Across a wide variety of metrics, the trend for all transects was a greater proportion of native vegetation composed of more matrix prairie species. All of the transects recorded significant increases in mean percent native vegetation cover (Figure 2), mean C (Figure 4), and cover-weighted mean C (Figure 5). By 2017 the transects did not significantly differ in terms of the mean percent native vegetation cover, mean number of native plant species, and cover-weighted mean C. This suggests, at least for this site, that despite the differing land use histories and initial site conditions of the transects, the management techniques applied here all resulted in improvements in the quality of the plant community (i.e., meeting Success Goals 1 and 2). Weedy native and nonnative plant species declined in abundance through time with a concomitant increase in characteristic native prairie species (Table 2; Figures 6 and 7) as described in Success Goal 1. However, despite the quantative similarities discussed above, qualititave differences in cover and composition exist, such that the remnant prairies are still easily distinguishable from the other areas to many practitioners. This illustrates a need for more sophisticated evaluation tools, and the importance of incoporating these monitoring tools at the beginning of a restoration project.
Multiple response permutation procedure (MRPP) results. For each comparison between year (A) and transect (B), the top value is the A statistic and the bottom value is the P value. (Values with P < 0.05 are in bold).
The ordination results show the transects changed in species composition through time and moved along the x and y axes toward an increasingly conservative flora. The MRPP demonstrated that these shifts in species composition were significant (Table 3). MDC described success for this prairie reconstruction and restoration project in 1996 as decreased cover of exotic plant species and an increased diversity and cover of native prairie plant species. Based on these goals the data from this study point to a successful project of restoring and reconstructing prairie at this site.
By 2017, transects 2, 3, and 4 all had mean C values ≥3.5, meeting Swink and Wilhelm's (1994) benchmark value for a plant community to be considered marginal natural area quality. However, these mean C values are relatively low compared to vegetation transects sampled on floristically rich prairie sites in Missouri's unglaciated prairie region, which often exceed values of 4.5 (Thomas 2016). Mean C values and cover-weighted mean C values appear to be leveling off after 2013 (Figures 4 and 5). Similar asymptotic trajectories of mean C have been reported for prairie (McIndoe et al. 2008) and wetland (Matthews et al. 2009) reconstructions in Indiana and Illinois, respectively. It is likely that due to the land use history and isolated nature of this site, future gains in floristic quality will be much slower and of smaller increments (Matthews et al. 2017). The use of cover-weighted mean C is more recent in the literature (Carter and Blair 2012; Bourdaghs 2014; Freyman et al. 2016), and benchmark values for this metric for Midwestern prairies are currently unavailable. It may be true that cover-weighted mean C does not add additional information that simple mean C offers. We report our values in an effort to contribute to future research despite our data's ultimate similarity in response by these two metrics.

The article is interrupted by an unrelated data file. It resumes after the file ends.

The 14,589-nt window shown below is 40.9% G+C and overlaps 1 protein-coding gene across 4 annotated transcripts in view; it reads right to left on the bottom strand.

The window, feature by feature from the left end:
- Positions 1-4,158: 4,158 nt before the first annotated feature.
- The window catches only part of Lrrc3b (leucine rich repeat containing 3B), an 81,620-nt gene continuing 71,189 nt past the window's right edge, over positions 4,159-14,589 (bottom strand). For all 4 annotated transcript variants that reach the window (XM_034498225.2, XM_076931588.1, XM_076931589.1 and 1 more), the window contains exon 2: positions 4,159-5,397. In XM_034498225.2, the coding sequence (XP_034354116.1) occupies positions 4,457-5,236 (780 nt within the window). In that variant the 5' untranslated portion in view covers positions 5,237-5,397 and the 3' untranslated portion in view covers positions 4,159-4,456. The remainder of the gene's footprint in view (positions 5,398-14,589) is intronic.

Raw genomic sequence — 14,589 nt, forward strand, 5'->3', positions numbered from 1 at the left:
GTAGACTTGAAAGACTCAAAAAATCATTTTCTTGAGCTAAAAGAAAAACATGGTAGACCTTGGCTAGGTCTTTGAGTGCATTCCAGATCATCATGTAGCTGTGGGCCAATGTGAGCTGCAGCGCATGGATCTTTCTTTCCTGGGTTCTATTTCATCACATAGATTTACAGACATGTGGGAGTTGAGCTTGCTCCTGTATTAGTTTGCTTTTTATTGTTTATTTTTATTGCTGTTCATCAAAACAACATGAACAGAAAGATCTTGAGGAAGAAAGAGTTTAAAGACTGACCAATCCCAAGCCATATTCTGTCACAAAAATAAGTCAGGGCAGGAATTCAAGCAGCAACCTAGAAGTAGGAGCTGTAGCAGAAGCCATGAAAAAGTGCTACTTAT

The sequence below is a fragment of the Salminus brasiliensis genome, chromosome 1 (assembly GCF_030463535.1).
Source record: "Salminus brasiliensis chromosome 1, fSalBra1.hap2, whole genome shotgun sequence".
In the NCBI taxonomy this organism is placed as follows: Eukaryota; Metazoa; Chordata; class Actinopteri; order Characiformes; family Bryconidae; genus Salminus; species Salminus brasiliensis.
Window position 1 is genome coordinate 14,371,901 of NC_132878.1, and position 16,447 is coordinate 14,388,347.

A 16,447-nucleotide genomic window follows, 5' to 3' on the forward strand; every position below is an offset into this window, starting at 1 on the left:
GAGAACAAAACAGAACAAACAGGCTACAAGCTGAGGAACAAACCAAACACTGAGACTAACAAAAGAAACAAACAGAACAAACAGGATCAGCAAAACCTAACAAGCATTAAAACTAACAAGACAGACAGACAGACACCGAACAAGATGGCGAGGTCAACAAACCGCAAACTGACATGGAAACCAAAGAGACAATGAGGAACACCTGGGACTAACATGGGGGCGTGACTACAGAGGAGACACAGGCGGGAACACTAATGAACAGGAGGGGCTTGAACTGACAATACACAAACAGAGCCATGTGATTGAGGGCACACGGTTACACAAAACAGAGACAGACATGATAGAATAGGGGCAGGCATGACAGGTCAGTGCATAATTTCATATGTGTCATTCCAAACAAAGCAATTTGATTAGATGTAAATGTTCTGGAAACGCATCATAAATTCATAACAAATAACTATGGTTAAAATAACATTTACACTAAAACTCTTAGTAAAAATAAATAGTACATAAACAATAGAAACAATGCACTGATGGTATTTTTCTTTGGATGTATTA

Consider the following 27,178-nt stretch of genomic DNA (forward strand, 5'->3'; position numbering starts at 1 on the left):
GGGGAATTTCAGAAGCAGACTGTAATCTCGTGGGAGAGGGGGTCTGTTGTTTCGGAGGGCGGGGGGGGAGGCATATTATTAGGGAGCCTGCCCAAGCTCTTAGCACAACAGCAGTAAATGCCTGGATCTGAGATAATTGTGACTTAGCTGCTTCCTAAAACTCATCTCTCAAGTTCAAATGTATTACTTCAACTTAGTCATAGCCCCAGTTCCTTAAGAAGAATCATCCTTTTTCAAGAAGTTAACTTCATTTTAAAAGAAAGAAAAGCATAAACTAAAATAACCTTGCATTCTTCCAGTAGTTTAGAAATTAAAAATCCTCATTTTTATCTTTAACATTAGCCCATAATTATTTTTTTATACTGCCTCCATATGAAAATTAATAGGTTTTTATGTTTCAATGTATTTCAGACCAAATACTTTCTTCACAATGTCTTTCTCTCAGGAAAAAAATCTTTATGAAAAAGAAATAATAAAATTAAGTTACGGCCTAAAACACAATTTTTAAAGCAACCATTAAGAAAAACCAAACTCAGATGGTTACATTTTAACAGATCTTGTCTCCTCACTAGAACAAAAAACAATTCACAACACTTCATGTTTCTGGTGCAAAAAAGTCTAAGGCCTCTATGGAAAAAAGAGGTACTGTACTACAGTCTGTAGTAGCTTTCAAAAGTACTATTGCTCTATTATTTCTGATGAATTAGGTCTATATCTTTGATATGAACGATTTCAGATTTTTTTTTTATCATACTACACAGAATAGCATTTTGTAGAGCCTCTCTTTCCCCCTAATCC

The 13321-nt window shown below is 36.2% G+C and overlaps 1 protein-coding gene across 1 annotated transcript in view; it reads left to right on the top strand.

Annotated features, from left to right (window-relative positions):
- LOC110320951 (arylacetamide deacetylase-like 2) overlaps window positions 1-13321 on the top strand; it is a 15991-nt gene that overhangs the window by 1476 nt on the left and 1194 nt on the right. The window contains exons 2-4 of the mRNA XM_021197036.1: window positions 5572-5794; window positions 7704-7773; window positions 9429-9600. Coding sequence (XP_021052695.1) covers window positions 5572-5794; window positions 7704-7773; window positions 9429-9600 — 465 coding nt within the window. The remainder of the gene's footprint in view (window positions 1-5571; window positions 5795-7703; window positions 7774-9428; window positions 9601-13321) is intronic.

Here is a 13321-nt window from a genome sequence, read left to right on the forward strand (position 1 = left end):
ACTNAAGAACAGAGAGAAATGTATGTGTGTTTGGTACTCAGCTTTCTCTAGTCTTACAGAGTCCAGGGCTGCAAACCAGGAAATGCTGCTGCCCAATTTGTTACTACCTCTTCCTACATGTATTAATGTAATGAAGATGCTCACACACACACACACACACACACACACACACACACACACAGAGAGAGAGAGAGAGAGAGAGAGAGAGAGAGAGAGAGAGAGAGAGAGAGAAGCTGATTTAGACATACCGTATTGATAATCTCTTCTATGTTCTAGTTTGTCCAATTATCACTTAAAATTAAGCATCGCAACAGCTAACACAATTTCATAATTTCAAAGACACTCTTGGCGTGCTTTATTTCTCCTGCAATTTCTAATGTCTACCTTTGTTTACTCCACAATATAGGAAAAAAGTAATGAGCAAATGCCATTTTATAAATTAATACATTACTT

One point of concern we note from the impacts of the various management actions is the decrease in native sedge RIV (Figure 7). This was the only native species physiognomic group to display a decline in abundance over the 20 y. We offer two possible alternate explanations for this. It could be that this decrease is related to glyphosate treatments of tall fescue in the fall and early spring when many sedges are green but most other native plants are dormant. Also, repeated spring (April) prescribed burns that were targeted against reducing tall fescue dominance may have negatively affected sedges. An alternate explanation would be that more weedy, low C value sedge species such as Carex blanda Dewey (C value 2) dominated the areas in the early years and were replaced by more conservative Carex and/or non-Carex flora. Sedges were often not targeted by early MDC seed harvest hand collection efforts, and many species shatter before traditional mechanical seed collection efforts occur, so they were likely underrepresented in the seed mixes. Since sedges were only identified to the generic level in the early years of the study, it is impossible to know the true cause of this decline. Future research should experimentally test the impacts of typical tall fescue control measures used in prairie restorations on sedges. In this case, increases in vegetation quality contingent upon reducing fescue via prescribed fire and herbicides may have resulted in a decline in native sedge cover.
Some studies have documented declines in ecological integrity with time after restoration, or especially, reconstruction (Camill et al. 2004; McLachlan and Knispel 2005; Hansen and Gibson 2014). To date this does not seem to be the case at Pawnee Prairie NA. Future monitoring may elucidate future changes in the plant communities of the site. Current infestations of nonnative sericea lespedeza and scattered areas of Lotus corniculatus L. (not reflected in the transect data yet) may stymie future gains in natural quality on the area. At Pawnee Prairie NA, 20 y of sustained and typical prairie reconstruction and restoration practices applied across an area of differing land use histories resulted in significant gains in the natural quality of the site's vegetation. Based on the initial management goals for the site, we can state that thus far this project appears to be a success in promoting native prairie species.
We would like to thank current and retired Missouri Department of Conservation staff who have been instrumental in the management at Pawnee Prairie NA, including Randy Arndt, Tom Nagel, Dave Hoover, and Jesse Kamps.